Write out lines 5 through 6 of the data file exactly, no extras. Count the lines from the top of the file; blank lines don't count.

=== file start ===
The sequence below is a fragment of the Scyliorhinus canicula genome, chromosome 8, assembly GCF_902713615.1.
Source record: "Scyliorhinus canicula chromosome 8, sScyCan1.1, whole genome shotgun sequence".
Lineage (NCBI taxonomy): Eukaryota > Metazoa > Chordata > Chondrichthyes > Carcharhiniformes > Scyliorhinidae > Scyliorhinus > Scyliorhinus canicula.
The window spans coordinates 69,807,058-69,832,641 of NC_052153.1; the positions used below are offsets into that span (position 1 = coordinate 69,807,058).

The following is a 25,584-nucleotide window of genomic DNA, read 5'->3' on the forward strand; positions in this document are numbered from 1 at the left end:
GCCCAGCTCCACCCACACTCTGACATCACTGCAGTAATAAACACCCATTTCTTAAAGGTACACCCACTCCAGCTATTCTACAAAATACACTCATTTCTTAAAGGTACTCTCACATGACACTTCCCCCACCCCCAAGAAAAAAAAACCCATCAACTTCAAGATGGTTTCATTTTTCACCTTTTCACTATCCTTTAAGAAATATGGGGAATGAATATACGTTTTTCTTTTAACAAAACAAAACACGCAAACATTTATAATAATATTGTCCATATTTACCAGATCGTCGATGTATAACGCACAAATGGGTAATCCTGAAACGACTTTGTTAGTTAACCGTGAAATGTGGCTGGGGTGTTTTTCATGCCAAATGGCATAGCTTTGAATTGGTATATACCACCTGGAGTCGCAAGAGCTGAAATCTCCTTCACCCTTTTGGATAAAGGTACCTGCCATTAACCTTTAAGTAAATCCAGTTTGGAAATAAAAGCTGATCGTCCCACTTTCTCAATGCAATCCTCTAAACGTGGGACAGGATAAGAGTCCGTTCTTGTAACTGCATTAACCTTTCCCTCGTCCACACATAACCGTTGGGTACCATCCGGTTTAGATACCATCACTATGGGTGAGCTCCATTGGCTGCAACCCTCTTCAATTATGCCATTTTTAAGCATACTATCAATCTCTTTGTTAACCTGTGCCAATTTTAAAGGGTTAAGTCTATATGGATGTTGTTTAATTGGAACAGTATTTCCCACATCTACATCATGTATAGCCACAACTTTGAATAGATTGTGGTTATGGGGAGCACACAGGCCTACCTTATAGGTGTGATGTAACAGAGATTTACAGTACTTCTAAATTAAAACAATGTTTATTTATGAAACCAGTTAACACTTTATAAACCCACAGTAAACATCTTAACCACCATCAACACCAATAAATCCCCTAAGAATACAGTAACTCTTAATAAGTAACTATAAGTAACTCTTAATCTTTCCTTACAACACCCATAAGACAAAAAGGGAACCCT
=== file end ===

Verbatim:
The following is a 25,584-nucleotide window of genomic DNA, read 5'->3' on the forward strand; positions in this document are numbered from 1 at the left end:
GCCCAGCTCCACCCACACTCTGACATCACTGCAGTAATAAACACCCATTTCTTAAAGGTACACCCACTCCAGCTATTCTACAAAATACACTCATTTCTTAAAGGTACTCTCACATGACACTTCCCCCACCCCCAAGAAAAAAAAACCCATCAACTTCAAGATGGTTTCATTTTTCACCTTTTCACTATCCTTTAAGAAATATGGGGAATGAATATACGTTTTTCTTTTAACAAAACAAAACACGCAAACATTTATAATAATATTGTCCATATTTACCAGATCGTCGATGTATAACGCACAAATGGGTAATCCTGAAACGACTTTGTTAGTTAACCGTGAAATGTGGCTGGGGTGTTTTTCATGCCAAATGGCATAGCTTTGAATTGGTATATACCACCTGGAGTCGCAAGAGCTGAAATCTCCTTCACCCTTTTGGATAAAGGTACCTGCCATTAACCTTTAAGTAAATCCAGTTTGGAAATAAAAGCTGATCGTCCCACTTTCTCAATGCAATCCTCTAAACGTGGGACAGGATAAGAGTCCGTTCTTGTAACTGCATTAACCTTTCCCTCGTCCACACATAACCGTTGGGTACCATCCGGTTTAGATACCATCACTATGGGTGAGCTCCATTGGCTGCAACCCTCTTCAATTATGCCATTTTTAAGCATACTATCAATCTCTTTGTTAACCTGTGCCAATTTTAAAGGGTTAAGTCTATATGGATGTTGTTTAATTGGAACAGTATTTCCCACATCTACATCATGTATAGCCACAACTTTGAATAGATTGTGGTTATGGGGAGCACACAGGCCTACCTTATAGGTGTGATGTAACAGAGATTTACAGTACTTCTAAATTAAAACAATGTTTATTTATGAAACCAGTTAACACTTTATAAACCCACAGTAAACATCTTAACCACCATCAACACCAATAAATCCCCTAAGAATACAGTAACTCTTAATAAGTAACTATAAGTAACTCTTAATCTTTCCTTACAACACCCATAAGACAAAAAGGGAACCCT